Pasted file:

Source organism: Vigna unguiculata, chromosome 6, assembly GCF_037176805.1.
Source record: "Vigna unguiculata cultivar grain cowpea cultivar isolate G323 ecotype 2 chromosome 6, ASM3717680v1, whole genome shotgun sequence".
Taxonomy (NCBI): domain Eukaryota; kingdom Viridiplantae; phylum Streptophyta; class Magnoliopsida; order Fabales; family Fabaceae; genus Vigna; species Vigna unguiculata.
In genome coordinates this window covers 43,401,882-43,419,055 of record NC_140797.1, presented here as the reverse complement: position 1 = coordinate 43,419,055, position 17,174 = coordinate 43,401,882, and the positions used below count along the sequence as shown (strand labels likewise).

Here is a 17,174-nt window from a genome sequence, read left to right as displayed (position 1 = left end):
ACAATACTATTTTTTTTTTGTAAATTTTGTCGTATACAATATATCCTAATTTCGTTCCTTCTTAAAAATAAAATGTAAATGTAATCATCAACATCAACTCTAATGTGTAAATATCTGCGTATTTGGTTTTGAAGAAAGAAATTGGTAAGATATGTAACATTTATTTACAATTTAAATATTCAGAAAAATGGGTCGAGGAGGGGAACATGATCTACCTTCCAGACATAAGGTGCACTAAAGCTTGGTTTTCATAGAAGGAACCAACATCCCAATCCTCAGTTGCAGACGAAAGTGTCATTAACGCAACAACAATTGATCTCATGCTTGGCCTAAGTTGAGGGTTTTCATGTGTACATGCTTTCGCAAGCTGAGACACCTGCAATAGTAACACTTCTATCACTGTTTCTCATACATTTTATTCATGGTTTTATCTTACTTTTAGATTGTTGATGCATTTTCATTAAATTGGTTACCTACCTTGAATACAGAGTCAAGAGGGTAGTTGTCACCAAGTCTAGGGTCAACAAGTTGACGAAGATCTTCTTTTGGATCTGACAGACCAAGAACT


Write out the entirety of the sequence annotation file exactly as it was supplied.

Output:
Source organism: Vigna unguiculata, chromosome 6, assembly GCF_037176805.1.
Source record: "Vigna unguiculata cultivar grain cowpea cultivar isolate G323 ecotype 2 chromosome 6, ASM3717680v1, whole genome shotgun sequence".
Taxonomy (NCBI): domain Eukaryota; kingdom Viridiplantae; phylum Streptophyta; class Magnoliopsida; order Fabales; family Fabaceae; genus Vigna; species Vigna unguiculata.
In genome coordinates this window covers 43,401,882-43,419,055 of record NC_140797.1, presented here as the reverse complement: position 1 = coordinate 43,419,055, position 17,174 = coordinate 43,401,882, and the positions used below count along the sequence as shown (strand labels likewise).

Here is a 17,174-nt window from a genome sequence, read left to right as displayed (position 1 = left end):
ACAATACTATTTTTTTTTTGTAAATTTTGTCGTATACAATATATCCTAATTTCGTTCCTTCTTAAAAATAAAATGTAAATGTAATCATCAACATCAACTCTAATGTGTAAATATCTGCGTATTTGGTTTTGAAGAAAGAAATTGGTAAGATATGTAACATTTATTTACAATTTAAATATTCAGAAAAATGGGTCGAGGAGGGGAACATGATCTACCTTCCAGACATAAGGTGCACTAAAGCTTGGTTTTCATAGAAGGAACCAACATCCCAATCCTCAGTTGCAGACGAAAGTGTCATTAACGCAACAACAATTGATCTCATGCTTGGCCTAAGTTGAGGGTTTTCATGTGTACATGCTTTCGCAAGCTGAGACACCTGCAATAGTAACACTTCTATCACTGTTTCTCATACATTTTATTCATGGTTTTATCTTACTTTTAGATTGTTGATGCATTTTCATTAAATTGGTTACCTACCTTGAATACAGAGTCAAGAGGGTAGTTGTCACCAAGTCTAGGGTCAACAAGTTGACGAAGATCTTCTTTTGGATCTGACAGACCAAGAACT